Fortunately, as glass elements are being introduced with binos in this budget, we're also seeing these specialized coatings enter this price range too.  With the availability of binos with this tech, demand the best coatings.

Vortex Crossfire HDFully Multi-Coated HD
Primary Arms SLxFully Multi-Coated
Celestron Nature DXFully Multi-Coated & Phase Correction
Nikon Action Extreme ATBMulti-Coated
Leupold BX-1 McKenzie HDFully Multi-Coated HD
Vortex Diamondback HDFully Multi-Coated HD & Phase Correction
Lens Coating Comparisons


Generally, the higher in power you go, the higher the price tag jumps.  Fortunately, there are many available magnification ranges in this price range. 

If you're being brand specific, authoritative brands may offer a higher-powered binocular for under $200 in their price-attractive collections, usually considered entry-level.

Some generic brands will top out their "high-end" binoculars in this price range, but you must consider glass and coating quality.  If the optics can't keep up with the demands of high power, magnification benefits will be made invalid.

Very high-powered binoculars must be tripod compatible since it can be difficult to steady your hands and the optic at 10x and above - be on the lookout for its ability to be mounted.

On the other end, low powered binoculars often have small apertures.  The upside is it's lightweight and compact package.  The downside is it doesn't allow enough light in to provide clear, bright sight picture quality. 

The same is true for high powered binos with small apertures such as a 10x25.  8-10x magnification is considered the most versatile, short to long-ranging power range for most applications.

BinocularMagnificationObjective Lens
Vortex Crossfire HD12x50 mm
Primary Arms SLx10x42 mm
Celestron Nature DX8x42 mm
Nikon Action Extreme ATB10x50 mm
Leupold BX-1 McKenzie HD10x42 mm
Vortex Diamondback HD8x32 mm
Magnification & Objective Lens Comparisons

Eye Relief

The short of it is, most binoculars will work for users that don't have vision problems and don't wear glasses.  But, if it has less than 13 mm of eye relief, it's going to get uncomfortable to glass with as you may have to press the cups to your brows.

Eye glass wearers mustn't compromise on binoculars with less than 15 mm at the very least.  Longer is better in this case, and 20 is excellent and provides a lot of room.  Of course, this rule can be applied to those who wear sunglasses.

BinocularEye ReliefExit Pupil
Vortex Crossfire HD15 mm4.2 mm
Primary Arms SLx16 mm4.2 mm
Celestron Nature DX17.5 mm5.25 mm
Nikon Action Extreme ATB17.2 mm5.0 mm
Leupold BX-1 McKenzie HD15 mm4.2 mm
Vortex Diamondback HD16 mm4 mm
Eye Relief & Exit Pupil Comparisons


As the quality in the optics are getting better, expect the same in build construction.  There are still binoculars out there that are not fog or waterproof, and this is unacceptable for hunters whose seasons are usually in the cold months.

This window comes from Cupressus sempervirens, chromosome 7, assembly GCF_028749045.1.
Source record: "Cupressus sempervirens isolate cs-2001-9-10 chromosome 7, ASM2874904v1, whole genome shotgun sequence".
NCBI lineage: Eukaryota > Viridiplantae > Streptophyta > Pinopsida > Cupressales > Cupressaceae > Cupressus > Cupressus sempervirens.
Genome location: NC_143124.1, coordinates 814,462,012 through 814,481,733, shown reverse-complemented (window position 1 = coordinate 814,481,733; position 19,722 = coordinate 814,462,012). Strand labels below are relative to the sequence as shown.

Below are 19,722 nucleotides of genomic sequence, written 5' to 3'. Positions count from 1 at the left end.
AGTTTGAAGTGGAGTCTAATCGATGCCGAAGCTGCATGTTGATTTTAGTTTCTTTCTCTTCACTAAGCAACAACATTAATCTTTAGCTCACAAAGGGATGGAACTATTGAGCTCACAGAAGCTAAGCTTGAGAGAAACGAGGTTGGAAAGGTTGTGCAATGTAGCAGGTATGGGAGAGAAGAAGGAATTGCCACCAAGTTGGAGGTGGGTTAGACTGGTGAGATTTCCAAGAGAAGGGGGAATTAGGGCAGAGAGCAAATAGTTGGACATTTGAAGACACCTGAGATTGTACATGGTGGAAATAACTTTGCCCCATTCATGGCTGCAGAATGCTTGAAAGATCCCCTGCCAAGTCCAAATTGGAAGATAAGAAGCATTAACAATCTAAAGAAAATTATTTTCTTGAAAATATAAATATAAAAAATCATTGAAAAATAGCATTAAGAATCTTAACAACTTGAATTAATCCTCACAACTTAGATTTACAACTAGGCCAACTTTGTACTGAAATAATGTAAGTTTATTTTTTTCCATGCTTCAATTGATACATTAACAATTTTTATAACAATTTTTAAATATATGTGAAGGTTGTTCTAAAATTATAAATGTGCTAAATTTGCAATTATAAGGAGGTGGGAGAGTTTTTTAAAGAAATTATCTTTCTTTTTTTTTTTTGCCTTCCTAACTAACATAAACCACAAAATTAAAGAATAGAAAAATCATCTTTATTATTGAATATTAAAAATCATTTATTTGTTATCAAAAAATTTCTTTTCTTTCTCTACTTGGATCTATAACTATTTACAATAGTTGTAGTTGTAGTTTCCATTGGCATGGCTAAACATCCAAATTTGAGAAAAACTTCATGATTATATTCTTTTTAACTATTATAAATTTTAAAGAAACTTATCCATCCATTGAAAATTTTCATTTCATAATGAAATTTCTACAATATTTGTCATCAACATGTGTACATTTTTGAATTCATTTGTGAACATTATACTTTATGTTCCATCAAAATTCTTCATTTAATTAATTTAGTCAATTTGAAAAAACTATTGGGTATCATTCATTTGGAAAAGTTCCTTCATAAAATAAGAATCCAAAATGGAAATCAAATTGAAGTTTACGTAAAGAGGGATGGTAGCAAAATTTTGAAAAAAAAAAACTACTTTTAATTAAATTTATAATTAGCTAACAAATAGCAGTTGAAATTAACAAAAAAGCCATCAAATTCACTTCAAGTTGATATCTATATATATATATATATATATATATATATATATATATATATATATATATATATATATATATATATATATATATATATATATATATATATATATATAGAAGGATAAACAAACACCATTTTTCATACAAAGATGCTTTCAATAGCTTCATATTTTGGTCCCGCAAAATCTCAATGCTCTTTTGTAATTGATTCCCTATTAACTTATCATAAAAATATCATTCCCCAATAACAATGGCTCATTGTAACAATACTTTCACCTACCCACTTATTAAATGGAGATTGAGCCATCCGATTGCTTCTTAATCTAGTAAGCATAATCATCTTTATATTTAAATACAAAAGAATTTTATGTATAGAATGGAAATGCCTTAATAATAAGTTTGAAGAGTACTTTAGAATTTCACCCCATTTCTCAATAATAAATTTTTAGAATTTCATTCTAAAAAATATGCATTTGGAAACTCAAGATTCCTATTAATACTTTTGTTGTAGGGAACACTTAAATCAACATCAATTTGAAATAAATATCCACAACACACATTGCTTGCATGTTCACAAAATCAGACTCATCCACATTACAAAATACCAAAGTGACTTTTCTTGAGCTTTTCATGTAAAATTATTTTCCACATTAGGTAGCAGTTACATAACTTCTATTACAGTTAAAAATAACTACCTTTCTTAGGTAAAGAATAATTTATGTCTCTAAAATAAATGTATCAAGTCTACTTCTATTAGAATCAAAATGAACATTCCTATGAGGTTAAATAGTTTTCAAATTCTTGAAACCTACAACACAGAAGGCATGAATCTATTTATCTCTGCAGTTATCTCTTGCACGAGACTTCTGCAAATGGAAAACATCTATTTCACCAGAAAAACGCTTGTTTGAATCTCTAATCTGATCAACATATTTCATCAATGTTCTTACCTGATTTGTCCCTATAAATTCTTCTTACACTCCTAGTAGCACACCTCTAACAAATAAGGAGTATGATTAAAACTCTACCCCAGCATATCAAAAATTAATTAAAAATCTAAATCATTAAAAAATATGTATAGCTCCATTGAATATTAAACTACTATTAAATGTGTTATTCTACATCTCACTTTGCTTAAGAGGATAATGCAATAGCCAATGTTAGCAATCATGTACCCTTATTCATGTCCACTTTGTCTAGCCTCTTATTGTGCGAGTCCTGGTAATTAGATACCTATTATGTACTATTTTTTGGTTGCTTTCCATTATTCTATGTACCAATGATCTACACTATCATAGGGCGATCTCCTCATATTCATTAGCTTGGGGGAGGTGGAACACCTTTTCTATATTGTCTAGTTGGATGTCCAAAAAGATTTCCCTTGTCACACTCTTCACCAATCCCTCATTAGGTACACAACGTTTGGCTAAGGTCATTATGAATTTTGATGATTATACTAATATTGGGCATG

To prevent moisture from seeping into the optics and introducing bacteria and condensation problems, you must demand fog and waterproof durability.

Not all binoculars will be built strong enough to withstand the rigors of a hunt.  Take a recreational daytime binocular - it's good enough to handle some light sprinkling, but a drop from a tree stand?  No way. 

Shockproof builds are vital to provide a long-lasting binocular where you can trust that optic assemblies and parts stay in place as they're supposed to.

Vortex Crossfire HD6.6 x 5.3"29.5 ozYes
Primary Arms SLx5.6 x 5 x 2"20.7 ozYes
Celestron Nature DX5.3 x 4.9 x 2"22.2 ozYes
Nikon Action Extreme ATB7 x 7.7"36 ozYes
Leupold BX-1 McKenzie HD5.8" (L)22 ozYes
Vortex Diamondback HD4.4 x 4.6"15.9 ozYes
Dimensions, Weight & Fog/Waterproof Comparisons


The best warranties are going to be from the big-name brands like Leupold and Vortex.  Binoculars can fail, and when they do, you want it to be backed by a quality warranty so you can keep on glassing without out of pocket expenses. 

Unlimited, transferable, and no receipt required are the hallmarks of the best warranties.

Unfortunately, in this price range, most warranties will be limited lifetime, non-transferable, and will require that you keep your original proof of purchase.  Don't forget, you may need to register your binocular within a certain window of time.

Vortex Crossfire HDVIP Warranty
Primary Arms SLxLimited Lifetime Warranty
Celestron Nature DXLimited Lifetime Warranty
Nikon Action Extreme ATBLimited Lifetime Warranty
Leupold BX-1 McKenzie HDLifetime Guarantee
Vortex Diamondback HDVIP Warranty
Warranty Comparisons

Quality Binoculars at an Affordable Price

Just upping the game with an extra $100 more can buy you a ton of extra quality. Keep your eyes peeled for luxury perks that may present themselves in the durability of the binocular, the quality of the glass, or the optical features for an optimal buy.

Going for that extra mile will cost you, but a pair of $200 binoculars can be a lifetime buy with the right brand and the right know-how. Get up to date on our full reviews and guide if you plan on making the most of your dollar!

Further Reading
Photo of author

Simon Cuthbert - Founder

Simon is an avid outdoor enthusiast and the founder of Target Tamers. He is passionate about bringing you the most up to date, accurate & understandable information on sports optics of all kinds and for all applications. Simon has contributed to notable publications online and teaches beginners the technical side of optics through his extensive library of optics guides.